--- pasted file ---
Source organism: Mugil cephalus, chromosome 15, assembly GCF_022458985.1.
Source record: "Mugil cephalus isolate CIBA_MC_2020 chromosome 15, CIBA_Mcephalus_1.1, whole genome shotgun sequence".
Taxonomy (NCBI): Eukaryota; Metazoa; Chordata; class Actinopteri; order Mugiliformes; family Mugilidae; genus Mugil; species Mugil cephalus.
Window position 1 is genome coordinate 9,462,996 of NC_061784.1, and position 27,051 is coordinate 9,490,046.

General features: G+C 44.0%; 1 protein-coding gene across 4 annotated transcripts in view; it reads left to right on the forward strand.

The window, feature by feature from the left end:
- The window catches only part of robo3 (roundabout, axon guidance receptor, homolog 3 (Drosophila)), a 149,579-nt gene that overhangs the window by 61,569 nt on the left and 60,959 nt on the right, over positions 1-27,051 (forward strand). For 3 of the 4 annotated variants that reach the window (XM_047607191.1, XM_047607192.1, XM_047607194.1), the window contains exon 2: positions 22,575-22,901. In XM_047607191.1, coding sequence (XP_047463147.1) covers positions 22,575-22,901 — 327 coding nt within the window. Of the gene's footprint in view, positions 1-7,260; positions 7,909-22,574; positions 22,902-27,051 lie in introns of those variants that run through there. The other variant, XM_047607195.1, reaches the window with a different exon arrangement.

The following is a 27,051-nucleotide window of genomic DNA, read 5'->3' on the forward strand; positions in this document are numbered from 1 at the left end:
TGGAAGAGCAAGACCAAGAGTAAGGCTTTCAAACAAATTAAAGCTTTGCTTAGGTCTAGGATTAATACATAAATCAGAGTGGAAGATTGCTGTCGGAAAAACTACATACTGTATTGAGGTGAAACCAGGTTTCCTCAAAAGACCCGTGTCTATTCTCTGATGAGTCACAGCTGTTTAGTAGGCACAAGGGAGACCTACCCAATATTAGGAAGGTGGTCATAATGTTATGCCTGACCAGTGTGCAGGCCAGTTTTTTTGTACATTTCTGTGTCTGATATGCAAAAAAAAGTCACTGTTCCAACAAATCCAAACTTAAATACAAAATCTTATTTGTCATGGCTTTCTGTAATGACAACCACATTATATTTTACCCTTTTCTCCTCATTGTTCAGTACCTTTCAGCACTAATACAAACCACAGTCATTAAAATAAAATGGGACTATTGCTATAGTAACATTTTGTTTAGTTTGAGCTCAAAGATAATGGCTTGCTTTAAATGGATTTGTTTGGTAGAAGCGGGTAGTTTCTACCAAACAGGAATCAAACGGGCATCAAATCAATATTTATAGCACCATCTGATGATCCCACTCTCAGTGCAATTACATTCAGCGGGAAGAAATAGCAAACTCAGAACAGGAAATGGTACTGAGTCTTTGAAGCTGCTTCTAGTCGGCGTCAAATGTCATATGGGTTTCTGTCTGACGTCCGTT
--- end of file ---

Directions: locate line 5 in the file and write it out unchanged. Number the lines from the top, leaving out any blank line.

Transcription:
General features: G+C 44.0%; 1 protein-coding gene across 4 annotated transcripts in view; it reads left to right on the forward strand.